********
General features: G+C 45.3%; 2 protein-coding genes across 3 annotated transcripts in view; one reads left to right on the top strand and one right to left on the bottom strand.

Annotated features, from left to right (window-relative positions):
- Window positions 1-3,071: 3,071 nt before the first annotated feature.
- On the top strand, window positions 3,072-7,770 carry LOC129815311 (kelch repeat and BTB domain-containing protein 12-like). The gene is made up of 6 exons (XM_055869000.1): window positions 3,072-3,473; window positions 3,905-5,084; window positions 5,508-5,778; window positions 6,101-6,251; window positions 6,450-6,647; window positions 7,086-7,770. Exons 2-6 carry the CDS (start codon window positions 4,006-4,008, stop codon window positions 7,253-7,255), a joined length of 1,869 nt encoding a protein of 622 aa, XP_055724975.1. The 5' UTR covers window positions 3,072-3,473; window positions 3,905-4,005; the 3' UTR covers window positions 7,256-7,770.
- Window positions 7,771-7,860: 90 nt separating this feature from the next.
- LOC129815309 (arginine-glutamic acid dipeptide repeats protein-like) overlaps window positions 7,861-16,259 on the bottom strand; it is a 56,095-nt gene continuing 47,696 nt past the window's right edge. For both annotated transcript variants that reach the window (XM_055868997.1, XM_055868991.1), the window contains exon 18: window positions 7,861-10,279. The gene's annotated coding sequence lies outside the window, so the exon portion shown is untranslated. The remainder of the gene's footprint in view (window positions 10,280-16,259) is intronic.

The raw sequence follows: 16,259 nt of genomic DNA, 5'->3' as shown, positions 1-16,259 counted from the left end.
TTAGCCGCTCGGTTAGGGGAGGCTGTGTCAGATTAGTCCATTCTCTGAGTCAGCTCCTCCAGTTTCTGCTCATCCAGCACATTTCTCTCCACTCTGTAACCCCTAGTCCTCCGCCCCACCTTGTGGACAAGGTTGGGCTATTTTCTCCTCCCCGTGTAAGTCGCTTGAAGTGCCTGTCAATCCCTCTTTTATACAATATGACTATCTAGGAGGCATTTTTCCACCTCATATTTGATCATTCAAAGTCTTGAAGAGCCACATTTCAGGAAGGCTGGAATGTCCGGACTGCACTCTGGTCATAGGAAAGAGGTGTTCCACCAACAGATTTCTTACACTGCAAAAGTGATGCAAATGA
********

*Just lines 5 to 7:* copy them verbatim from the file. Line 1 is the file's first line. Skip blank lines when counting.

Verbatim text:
- Window positions 7,771-7,860: 90 nt separating this feature from the next.
- LOC129815309 (arginine-glutamic acid dipeptide repeats protein-like) overlaps window positions 7,861-16,259 on the bottom strand; it is a 56,095-nt gene continuing 47,696 nt past the window's right edge. For both annotated transcript variants that reach the window (XM_055868997.1, XM_055868991.1), the window contains exon 18: window positions 7,861-10,279. The gene's annotated coding sequence lies outside the window, so the exon portion shown is untranslated. The remainder of the gene's footprint in view (window positions 10,280-16,259) is intronic.

The raw sequence follows: 16,259 nt of genomic DNA, 5'->3' as shown, positions 1-16,259 counted from the left end.